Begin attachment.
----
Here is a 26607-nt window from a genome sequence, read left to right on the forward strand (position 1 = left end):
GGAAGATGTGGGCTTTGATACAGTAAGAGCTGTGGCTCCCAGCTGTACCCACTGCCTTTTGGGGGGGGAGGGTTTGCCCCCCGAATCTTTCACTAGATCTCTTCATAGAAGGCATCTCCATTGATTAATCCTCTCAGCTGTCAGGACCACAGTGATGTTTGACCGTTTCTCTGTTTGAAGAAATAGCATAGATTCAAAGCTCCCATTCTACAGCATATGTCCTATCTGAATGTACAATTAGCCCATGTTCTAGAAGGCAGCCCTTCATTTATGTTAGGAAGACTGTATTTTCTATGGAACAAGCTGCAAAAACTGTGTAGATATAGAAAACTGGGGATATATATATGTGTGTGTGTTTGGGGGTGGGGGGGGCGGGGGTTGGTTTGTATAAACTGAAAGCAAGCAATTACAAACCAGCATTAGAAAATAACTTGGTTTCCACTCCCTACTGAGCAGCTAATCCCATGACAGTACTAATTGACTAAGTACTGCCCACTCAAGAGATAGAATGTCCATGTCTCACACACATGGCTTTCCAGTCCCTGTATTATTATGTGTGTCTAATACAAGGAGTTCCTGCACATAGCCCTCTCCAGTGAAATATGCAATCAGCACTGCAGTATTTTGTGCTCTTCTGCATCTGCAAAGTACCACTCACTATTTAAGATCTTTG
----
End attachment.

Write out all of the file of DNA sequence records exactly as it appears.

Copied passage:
Here is a 26607-nt window from a genome sequence, read left to right on the forward strand (position 1 = left end):
GGAAGATGTGGGCTTTGATACAGTAAGAGCTGTGGCTCCCAGCTGTACCCACTGCCTTTTGGGGGGGGAGGGTTTGCCCCCCGAATCTTTCACTAGATCTCTTCATAGAAGGCATCTCCATTGATTAATCCTCTCAGCTGTCAGGACCACAGTGATGTTTGACCGTTTCTCTGTTTGAAGAAATAGCATAGATTCAAAGCTCCCATTCTACAGCATATGTCCTATCTGAATGTACAATTAGCCCATGTTCTAGAAGGCAGCCCTTCATTTATGTTAGGAAGACTGTATTTTCTATGGAACAAGCTGCAAAAACTGTGTAGATATAGAAAACTGGGGATATATATATGTGTGTGTGTTTGGGGGTGGGGGGGGCGGGGGTTGGTTTGTATAAACTGAAAGCAAGCAATTACAAACCAGCATTAGAAAATAACTTGGTTTCCACTCCCTACTGAGCAGCTAATCCCATGACAGTACTAATTGACTAAGTACTGCCCACTCAAGAGATAGAATGTCCATGTCTCACACACATGGCTTTCCAGTCCCTGTATTATTATGTGTGTCTAATACAAGGAGTTCCTGCACATAGCCCTCTCCAGTGAAATATGCAATCAGCACTGCAGTATTTTGTGCTCTTCTGCATCTGCAAAGTACCACTCACTATTTAAGATCTTTG